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European Institute of Golf Course Architects conference

03 April, 2017

European Institute of Golf Course Architects conference, Puerto Banus, Spain on 24 March 2017

Delegates to the conference were welcomed by EIGCA President Tom Mackenzie, who introduced the theme of the get together as “Spanish Lessons – Golf in Southern Europe”.

The first presentation came from Jacobo Cestino, Managing Director of La Zagaleta Group, who spoke about the development of the two golf courses on the private, 900-hectare Zagaleta property (designed by Brad Benz and Jonathan Gaunt) and his group’s recent acquisition of Valderrama, where a new 18-hole layout is currently being planned. As yet, no architect has been appointed for this prestigious project.

Alejandro Nagy of Spanish golf website golfindustria.es, who is also an accredited verifier of the Golf Environment Organization, then delivered an overview of the golf industry in Spain, past, present and future. The game has certainly come a long way since the first Spanish course was fashioned in Gran Canaria in 1891, with 425 courses now in play and around 11,000 jobs supported by a million visiting golfers annually.

The conference learned more about the recent Sotogrande and Las Brisas renovations from representatives of both clubs, with Kyle Phillips also contributing to the presentation for the latter. Patrick Allende Dyer, Superintendent at Sotogrande since 2011, assisted with the project management of the upgrade on his course, where 43 kilometres of drainage was installed and 71,000 tonnes of sand used during two 6-month periods at the start of 2015 and 2016.

Paul Munoz Langley, General Manager of Las Brisas since 2011, and architect Kyle Phillips spoke about the challenges associated with the ongoing remodelling of the Las Brisas course. The plan was to maximise the use of the land while paying respect to the Robert Trent Jones Snr design and to that end the routing remains largely intact, save for changes at holes 15 to 17 to improve the flow of play; 16 is a new par three and 17 is now played in reverse. Conditioning on the back nine has been dramatically enhanced due to the fairway sand capping and installation of new drainage and irrigation lines.

After lunch, the afternoon session was dominated by the topic of water management, with talks from three EIGCA partners. First up was Mohan Subramanian, International Sales Manager for the Golf Division of Rainbird International, who made reference to the fact that only 1% of the world’s water is available for use so, as demand grows, it has to be utilized more efficiently, with recovery, recycling and retreating becoming more important as time goes by.

Xavier Agusti, Area Manager for Toro in Southern Europe, Central & South Africa and the Middle East, compared 3-row to 4-row sprinkler configurations, arguing that extra sprinkler heads can provide a more effective irrigation solution for golf courses, with the cost of installing extra equipment paying for itself within four years from savings made by using less water and consuming less electricity.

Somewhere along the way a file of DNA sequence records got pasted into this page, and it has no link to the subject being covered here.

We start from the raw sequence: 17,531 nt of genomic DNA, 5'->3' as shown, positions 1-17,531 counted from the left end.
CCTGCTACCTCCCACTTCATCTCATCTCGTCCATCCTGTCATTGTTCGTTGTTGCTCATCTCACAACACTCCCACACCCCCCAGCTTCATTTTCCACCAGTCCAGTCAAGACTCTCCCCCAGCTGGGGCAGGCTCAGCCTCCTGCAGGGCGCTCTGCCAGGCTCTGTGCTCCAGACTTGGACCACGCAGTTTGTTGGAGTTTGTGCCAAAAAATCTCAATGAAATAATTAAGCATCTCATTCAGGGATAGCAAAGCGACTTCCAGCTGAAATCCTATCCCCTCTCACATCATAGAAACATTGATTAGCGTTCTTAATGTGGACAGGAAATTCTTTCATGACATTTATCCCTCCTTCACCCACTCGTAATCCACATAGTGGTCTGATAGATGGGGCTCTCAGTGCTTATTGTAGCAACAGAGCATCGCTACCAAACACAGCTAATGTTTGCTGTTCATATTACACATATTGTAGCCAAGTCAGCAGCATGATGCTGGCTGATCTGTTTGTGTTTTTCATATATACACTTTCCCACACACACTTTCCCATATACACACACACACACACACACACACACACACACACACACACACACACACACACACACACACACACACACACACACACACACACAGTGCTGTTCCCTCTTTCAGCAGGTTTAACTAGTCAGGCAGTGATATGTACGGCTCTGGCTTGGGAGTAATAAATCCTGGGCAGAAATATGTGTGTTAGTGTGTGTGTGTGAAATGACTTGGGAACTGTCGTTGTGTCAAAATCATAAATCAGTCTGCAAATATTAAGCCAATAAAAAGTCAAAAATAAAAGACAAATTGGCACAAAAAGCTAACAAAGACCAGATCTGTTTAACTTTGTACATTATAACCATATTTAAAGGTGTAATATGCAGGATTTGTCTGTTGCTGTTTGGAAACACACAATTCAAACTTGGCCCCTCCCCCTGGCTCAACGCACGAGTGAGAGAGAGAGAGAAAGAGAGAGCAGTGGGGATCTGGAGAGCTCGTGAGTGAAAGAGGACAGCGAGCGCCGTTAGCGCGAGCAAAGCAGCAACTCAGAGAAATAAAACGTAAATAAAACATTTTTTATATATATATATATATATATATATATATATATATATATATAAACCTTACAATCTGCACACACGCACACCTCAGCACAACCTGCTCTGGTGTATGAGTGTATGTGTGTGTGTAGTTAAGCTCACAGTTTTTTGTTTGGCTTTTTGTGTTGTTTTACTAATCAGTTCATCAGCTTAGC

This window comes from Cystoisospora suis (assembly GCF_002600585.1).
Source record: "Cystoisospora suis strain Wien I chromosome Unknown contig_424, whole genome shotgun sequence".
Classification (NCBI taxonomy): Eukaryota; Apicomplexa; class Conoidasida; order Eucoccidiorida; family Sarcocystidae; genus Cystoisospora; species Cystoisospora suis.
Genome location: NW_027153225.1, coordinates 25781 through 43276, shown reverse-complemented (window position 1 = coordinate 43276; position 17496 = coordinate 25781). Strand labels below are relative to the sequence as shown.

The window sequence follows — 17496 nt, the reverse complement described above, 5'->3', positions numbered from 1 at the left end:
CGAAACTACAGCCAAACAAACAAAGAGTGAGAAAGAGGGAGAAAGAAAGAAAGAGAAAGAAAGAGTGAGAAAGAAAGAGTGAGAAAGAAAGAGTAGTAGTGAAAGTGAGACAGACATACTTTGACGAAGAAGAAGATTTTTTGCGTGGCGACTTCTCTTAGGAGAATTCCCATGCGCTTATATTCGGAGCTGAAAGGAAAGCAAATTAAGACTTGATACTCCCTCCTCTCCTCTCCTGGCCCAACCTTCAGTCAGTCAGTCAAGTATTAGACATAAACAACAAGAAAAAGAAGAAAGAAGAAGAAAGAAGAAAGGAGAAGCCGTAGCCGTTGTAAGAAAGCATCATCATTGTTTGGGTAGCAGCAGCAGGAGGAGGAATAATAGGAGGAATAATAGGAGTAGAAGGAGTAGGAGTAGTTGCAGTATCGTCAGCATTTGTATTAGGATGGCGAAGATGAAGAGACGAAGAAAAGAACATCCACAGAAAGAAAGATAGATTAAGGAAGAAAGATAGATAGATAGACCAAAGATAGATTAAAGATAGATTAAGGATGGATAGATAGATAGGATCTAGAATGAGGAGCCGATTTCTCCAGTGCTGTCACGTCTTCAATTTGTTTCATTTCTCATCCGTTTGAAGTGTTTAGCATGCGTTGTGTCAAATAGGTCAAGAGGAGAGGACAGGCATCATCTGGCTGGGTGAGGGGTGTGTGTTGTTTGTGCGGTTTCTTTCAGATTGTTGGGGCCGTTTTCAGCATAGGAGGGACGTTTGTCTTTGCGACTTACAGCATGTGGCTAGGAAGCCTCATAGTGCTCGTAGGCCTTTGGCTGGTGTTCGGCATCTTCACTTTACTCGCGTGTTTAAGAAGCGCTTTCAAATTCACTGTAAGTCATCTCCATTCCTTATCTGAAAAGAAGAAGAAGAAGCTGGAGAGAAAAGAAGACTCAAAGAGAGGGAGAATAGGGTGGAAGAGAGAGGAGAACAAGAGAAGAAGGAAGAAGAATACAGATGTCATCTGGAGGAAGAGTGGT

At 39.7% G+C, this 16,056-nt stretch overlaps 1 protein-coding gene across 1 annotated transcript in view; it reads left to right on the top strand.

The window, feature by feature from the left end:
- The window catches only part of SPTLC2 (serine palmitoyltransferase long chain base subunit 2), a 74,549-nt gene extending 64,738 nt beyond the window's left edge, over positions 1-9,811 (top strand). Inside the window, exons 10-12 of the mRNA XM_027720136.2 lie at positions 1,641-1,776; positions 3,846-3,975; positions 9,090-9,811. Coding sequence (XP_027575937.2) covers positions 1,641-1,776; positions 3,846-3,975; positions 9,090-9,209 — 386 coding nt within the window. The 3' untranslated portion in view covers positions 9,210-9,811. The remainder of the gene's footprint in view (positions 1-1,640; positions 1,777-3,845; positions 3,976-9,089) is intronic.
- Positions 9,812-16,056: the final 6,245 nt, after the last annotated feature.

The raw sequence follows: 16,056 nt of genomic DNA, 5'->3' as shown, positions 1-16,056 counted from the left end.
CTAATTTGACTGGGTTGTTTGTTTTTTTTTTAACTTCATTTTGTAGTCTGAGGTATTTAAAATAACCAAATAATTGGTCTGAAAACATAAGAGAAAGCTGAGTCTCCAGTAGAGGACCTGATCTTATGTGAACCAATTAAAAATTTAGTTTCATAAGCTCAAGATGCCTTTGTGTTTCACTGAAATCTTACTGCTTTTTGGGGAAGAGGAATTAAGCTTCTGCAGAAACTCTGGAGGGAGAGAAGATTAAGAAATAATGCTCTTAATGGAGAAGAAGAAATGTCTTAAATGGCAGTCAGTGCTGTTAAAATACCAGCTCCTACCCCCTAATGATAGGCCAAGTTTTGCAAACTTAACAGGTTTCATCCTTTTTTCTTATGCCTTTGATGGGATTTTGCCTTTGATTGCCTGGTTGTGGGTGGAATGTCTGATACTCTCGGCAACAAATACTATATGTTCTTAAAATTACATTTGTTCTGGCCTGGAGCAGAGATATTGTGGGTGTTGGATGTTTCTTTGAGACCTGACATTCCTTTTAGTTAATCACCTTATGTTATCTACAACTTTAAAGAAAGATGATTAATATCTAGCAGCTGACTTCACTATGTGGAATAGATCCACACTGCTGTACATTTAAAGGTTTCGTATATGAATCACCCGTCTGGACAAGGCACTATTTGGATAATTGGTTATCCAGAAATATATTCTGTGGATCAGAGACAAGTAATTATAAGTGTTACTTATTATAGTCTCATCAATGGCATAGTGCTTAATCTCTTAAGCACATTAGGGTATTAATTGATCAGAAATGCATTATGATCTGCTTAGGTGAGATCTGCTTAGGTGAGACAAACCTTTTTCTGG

Mark Ganning, with thirty years in the irrigation industry, spoke on behalf of Hunter Industries about the mitigating effects of wind on sprinkler performance. In a rather technical, though very engaging address, he mentioned the importance of triangular and square patterns for sprinklers in achieving a distribution uniformity of greater than 80% and a scheduling co-efficient of less than 1.3.

Josep Cirera Clotet, who has worked with Semillas Fito developing grass seed portfolios for golf courses and sport pitches around Southern Europe, the Middle East and Africa since 1992, talked about turfgrass selections for Southern Europe, comparing cool season against warm season grasses (taking into account factors such as climate, soil, salt and heat tolerance) so the merits and demerits of fescues, poa, bents, ryegrass, Bermuda, paspalum, Zoysia and various hybrids were all discussed at length.

Rounding off the formal business of the conference, Andy Campbell from Better Billy Bunker, who rebuilt the sand traps at the Duke’s course in St Andrews along with Tim Liddy, articulated his company’s position in relation to conventional bunkers, fabric-lined bunkers and sand hazards that have been constructed using the Better Billy Bunker method in more than 650 projects worldwide.

In the evening, at the end of the President’s Dinner, Ross McMurray was introduced as the new President of the EIGCA, taking over from Tom Mackenzie, with Christoph Stadler appointed Vice President. Ross joined IMG Design in 1990, the company becoming European Golf Design two years later, and he’s been there ever since.

He’s designed a number of highly-ranked courses, including The Marquess at Woburn, the Twenty Ten at Celtic Manor and the Dutch in the Netherlands. He’s also been involved in major redevelopments at St Pierre’s Old course and Dalmahoy’s East course and he’s just completed a new project in St Petersburg called Mill Creek.

In his inaugural speech to members, Ross addressed the political uncertainty across Europe: “ I want to assure members and partners that after seventeen years as a pan-European representative body, EIGCA remains committed to acting in the best interests of members and partners, wherever they are based, for the good of the profession and wider industry.”

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